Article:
A recent effort to aggressively push Internet filtering technology by British Prime Minister David Cameron is having an impact on the other side of the Atlantic, judging by the interest being expressed in a citizen's petition to the White House, and a similar one in Canada.
The petition on WhiteHouse.gov takes advantage of online system set up by the Obama Administration to elicit feedback. The petition for filtering had been signed on Wednesday by 42,322 – not quite half of the 100,000 necessary to merit a response from the White House.
The petition calls for "greater protection and responsibility from Internet Service providers.... We are asking that people who are interested in porn should have to seek it and choose it. They should have to 'opt-in' for it by making arrangements to receive it with their Internet Service Provider."
In the United Kingdom, Cameron announced in July that he and the nation's broadband providers had agreed to a measure that would likely curtail pornography use in the country. At the end of 2013, new Internet users in the United Kingdom will begin to receive, by default, web services filtering out sexually-explicit materials. Adults already subscribing to Internet services who want to receive online pornography must affirmatively request – or "opt-in" – get their telecommunication providers to turn off the Internet filter.
A similar petition to the Canadian government has been posted on the web site change.org, which allows petitions to governments besides the United States.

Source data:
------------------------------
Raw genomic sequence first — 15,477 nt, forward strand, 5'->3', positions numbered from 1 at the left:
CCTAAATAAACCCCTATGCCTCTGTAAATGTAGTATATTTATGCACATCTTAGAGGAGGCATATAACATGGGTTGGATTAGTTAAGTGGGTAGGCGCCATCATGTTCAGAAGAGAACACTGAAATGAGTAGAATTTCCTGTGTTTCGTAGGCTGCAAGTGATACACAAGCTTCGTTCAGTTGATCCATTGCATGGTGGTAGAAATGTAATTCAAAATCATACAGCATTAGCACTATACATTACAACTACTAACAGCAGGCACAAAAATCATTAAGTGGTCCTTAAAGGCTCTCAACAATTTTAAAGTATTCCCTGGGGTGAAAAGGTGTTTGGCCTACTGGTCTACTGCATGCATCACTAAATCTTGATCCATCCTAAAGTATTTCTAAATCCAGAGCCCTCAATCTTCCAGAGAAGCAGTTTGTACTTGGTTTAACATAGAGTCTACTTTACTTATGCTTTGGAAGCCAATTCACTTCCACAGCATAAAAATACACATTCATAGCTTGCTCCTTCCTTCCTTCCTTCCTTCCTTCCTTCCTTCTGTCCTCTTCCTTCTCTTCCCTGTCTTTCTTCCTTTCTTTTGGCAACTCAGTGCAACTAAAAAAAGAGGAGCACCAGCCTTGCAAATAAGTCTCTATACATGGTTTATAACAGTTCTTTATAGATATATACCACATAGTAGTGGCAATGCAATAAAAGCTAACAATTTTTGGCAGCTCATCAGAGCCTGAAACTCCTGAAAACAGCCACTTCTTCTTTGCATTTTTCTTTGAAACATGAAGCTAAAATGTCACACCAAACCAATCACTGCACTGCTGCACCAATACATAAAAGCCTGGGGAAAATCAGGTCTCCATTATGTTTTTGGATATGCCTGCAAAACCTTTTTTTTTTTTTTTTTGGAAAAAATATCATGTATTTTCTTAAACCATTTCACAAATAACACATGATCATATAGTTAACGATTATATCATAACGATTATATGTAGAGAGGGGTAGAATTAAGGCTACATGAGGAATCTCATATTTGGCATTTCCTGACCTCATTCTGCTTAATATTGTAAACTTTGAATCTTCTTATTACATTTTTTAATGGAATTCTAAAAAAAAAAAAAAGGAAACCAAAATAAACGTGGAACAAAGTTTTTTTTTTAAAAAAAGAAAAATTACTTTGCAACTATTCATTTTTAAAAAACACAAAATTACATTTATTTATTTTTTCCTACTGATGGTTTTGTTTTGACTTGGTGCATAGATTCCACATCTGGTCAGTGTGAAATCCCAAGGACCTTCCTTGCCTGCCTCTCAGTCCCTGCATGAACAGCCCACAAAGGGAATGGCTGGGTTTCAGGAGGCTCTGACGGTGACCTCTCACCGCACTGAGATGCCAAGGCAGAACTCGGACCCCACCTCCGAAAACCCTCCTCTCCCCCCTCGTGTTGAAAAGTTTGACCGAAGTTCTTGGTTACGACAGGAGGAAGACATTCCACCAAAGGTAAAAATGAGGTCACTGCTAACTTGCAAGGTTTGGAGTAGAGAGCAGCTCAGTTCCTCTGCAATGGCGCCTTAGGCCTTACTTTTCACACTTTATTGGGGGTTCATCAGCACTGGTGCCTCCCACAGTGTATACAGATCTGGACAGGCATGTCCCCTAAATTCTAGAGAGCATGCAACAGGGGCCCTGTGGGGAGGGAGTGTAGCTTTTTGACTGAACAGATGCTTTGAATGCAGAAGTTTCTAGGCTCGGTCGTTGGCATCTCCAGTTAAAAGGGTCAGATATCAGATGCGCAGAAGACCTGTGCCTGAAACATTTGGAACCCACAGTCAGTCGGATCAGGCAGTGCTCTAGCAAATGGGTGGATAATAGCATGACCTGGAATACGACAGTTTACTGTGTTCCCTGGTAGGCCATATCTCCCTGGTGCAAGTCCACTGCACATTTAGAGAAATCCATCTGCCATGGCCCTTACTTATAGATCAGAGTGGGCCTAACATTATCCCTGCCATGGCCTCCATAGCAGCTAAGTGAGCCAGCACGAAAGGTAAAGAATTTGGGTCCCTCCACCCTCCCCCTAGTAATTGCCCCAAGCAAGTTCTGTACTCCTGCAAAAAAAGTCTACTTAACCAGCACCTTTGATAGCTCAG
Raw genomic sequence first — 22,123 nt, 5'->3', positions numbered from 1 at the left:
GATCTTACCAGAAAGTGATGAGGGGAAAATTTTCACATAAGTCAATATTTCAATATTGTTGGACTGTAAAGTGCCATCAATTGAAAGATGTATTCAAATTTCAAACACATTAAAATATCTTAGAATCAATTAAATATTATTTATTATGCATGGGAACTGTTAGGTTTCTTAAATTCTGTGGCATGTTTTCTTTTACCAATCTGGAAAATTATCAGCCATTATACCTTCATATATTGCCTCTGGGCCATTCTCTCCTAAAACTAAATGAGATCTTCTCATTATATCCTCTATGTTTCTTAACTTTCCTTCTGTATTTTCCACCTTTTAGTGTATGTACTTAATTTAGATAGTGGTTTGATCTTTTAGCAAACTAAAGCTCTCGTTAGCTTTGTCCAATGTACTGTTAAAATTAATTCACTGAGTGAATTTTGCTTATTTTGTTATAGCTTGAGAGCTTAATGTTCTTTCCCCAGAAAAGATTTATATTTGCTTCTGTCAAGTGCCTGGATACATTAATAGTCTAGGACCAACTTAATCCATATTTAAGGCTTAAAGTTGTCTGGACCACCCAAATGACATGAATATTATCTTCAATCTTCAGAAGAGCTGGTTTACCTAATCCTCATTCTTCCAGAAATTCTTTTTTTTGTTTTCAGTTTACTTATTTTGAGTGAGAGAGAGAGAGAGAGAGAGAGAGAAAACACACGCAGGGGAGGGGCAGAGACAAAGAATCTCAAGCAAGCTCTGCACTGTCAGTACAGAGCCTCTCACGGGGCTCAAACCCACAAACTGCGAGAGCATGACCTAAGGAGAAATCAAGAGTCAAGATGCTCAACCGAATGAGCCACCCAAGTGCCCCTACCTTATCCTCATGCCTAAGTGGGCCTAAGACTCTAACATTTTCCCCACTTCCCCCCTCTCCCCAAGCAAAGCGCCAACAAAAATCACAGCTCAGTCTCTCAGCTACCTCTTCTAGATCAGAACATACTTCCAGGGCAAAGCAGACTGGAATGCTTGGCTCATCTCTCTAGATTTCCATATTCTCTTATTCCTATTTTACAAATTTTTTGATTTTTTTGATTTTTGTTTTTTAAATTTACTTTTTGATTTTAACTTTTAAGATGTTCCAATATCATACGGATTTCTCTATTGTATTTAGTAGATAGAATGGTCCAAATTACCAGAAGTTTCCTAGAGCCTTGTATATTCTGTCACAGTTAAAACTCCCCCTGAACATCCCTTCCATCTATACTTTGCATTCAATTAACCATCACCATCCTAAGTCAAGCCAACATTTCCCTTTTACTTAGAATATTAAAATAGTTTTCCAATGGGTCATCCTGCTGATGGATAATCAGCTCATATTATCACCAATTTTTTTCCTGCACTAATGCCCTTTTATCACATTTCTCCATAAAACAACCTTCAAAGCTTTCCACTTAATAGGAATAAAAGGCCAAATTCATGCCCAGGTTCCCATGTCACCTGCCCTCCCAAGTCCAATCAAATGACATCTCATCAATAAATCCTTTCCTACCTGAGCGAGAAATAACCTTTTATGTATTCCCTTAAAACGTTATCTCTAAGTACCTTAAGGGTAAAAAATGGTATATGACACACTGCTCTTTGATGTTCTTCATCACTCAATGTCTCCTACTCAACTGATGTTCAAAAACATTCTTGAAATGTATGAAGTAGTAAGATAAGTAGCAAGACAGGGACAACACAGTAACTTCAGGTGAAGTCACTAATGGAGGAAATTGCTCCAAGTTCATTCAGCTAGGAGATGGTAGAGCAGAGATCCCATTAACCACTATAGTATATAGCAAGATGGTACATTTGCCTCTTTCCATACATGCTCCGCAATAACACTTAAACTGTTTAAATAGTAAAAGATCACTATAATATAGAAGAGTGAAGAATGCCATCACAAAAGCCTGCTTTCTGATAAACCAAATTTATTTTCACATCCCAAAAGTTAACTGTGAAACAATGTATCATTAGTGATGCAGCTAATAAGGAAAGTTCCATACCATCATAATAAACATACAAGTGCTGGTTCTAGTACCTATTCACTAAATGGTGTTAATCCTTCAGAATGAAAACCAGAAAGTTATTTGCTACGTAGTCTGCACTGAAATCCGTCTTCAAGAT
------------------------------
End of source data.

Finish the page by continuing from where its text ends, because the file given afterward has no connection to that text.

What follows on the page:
The two sisters from Nova Scotia who started that petition, Amanda Hatt and Kristine Smith-Podeszwa, explained their thinking to Atlantic CTV News: "If you're walking along the sidewalk in Halifax and someone exposes themselves to you indecently, that's illegal. But if you're on your computer in the privacy of your own home and someone exposes themselves to you, that's not illegal, and we're seeing a discrepancy there."
The petition on WhiteHouse.gov was posted by a person identified as M.B. from Greenbrae, Calif. It was created on Oct. 24, 2013, and has until Nov. 23 to reach the 100,000 threshold.
The web site Life Site News compares the recent effort in the U.K. to a similar filtering proposal by Australia in 2010. In that case, the United States State Department "expressed its concern to Australian officials, and released a statement reiterating the U.S.'s commitment to 'advancing the free flow of information, which we view as vital to economic prosperity and preserving open societies globally,'" wrote Kirsten Andersen.
Page 2 of 2 - Andersen went on to explain that broadband companies filters aimed at pornography might restrict content that adults wish to view in their home.
Among those who have been critical of Cameron's filtering approach include the Open Rights Group in England. When British Internet service providers were asked by the group's Jim Killock about what content they plan to filter by default, the companies said that not only would pornography be blacklisted, but also violent and weapons-related material, extremist and terrorist-related content, anorexia and eating disorder websites, suicide-related websites, alcohol, smoking, web forums, and web-blocking circumvention tools.
Speaking of Cameron's attitude toward the need for filters, "[Cameron] said he was not trying to 'lecture' adults about what they watch in their homes but said that the Government wanted to give parents an 'opportunity take a more positive role' in controlling what their children can look up online," Georgia Graham wrote at the Telegraph.%3Cimg%20src%3D%22http%3A//beacon.deseretconnect.com/beacon.gif%3Fcid%3D125492%26pid%3D46%22%20/%3E